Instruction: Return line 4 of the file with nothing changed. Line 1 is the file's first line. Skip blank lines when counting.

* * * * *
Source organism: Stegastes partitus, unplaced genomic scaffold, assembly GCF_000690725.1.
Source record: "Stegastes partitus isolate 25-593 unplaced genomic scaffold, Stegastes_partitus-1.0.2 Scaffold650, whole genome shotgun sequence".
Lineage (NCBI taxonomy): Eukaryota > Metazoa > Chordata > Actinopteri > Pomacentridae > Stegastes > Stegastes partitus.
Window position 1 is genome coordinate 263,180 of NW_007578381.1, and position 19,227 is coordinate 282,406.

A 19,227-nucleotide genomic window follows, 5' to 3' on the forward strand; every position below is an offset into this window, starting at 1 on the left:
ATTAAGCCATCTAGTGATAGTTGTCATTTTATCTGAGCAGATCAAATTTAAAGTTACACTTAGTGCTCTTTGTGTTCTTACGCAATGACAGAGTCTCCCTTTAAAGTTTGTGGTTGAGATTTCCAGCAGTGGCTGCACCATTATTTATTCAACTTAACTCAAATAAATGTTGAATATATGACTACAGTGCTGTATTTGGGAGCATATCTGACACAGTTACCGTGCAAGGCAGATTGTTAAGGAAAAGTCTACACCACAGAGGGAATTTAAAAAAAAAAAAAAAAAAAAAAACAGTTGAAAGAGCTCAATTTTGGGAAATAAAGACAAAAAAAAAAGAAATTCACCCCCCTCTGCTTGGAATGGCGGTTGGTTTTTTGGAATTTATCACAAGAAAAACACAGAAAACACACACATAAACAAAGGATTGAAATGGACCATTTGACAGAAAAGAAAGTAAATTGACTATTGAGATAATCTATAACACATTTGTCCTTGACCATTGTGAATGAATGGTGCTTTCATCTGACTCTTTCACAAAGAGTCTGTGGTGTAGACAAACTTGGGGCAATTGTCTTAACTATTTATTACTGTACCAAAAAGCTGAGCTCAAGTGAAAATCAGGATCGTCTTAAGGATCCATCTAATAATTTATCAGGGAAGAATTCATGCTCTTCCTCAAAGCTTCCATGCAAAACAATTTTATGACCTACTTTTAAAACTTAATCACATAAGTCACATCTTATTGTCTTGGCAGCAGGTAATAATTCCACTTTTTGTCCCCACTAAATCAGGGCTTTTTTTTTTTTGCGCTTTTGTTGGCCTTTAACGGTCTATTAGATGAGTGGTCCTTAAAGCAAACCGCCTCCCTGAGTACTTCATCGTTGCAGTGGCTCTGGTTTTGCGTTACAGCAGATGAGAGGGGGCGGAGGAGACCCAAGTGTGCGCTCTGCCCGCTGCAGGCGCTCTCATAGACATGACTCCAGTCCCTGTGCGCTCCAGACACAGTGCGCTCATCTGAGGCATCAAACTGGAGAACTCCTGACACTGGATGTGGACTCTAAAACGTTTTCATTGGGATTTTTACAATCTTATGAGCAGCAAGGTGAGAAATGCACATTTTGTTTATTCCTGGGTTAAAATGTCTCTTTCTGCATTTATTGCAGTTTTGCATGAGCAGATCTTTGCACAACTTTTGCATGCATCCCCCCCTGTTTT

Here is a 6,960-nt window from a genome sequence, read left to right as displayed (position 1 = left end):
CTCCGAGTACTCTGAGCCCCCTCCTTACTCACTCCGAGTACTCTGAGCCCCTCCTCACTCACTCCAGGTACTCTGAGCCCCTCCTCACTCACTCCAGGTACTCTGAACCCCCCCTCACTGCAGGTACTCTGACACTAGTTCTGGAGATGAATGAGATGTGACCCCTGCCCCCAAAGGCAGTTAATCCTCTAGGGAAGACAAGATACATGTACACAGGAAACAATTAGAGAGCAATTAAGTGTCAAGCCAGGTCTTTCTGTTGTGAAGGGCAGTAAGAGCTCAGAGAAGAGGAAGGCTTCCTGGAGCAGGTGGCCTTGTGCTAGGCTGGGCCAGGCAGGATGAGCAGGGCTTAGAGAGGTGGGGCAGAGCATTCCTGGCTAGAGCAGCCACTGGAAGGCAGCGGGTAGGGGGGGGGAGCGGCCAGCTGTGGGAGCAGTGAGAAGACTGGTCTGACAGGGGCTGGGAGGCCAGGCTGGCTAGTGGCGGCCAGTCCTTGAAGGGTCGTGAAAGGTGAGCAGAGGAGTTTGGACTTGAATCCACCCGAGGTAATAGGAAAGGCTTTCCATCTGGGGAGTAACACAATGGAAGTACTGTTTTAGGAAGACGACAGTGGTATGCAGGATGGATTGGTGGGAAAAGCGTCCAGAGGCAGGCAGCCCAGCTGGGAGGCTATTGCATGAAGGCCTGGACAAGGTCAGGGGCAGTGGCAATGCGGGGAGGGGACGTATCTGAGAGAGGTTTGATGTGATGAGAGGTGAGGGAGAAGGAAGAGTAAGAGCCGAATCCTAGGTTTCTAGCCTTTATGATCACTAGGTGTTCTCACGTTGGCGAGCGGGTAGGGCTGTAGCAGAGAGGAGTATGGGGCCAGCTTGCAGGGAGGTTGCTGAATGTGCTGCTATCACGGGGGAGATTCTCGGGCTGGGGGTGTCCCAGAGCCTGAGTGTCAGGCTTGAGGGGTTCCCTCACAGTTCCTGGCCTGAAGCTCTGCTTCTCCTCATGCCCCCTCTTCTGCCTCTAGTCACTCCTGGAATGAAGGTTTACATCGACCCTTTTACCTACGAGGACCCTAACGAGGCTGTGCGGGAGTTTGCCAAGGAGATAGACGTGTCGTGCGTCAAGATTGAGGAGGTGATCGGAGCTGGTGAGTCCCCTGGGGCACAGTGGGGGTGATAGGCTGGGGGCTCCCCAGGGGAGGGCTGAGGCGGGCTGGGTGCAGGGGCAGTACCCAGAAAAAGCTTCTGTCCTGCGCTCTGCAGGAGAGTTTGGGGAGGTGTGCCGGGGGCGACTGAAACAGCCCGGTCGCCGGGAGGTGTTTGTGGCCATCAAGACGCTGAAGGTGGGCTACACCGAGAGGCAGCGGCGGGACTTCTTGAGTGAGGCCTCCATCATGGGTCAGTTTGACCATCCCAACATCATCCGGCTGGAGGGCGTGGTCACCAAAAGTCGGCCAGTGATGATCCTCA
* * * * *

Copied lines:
Window position 1 is genome coordinate 263,180 of NW_007578381.1, and position 19,227 is coordinate 282,406.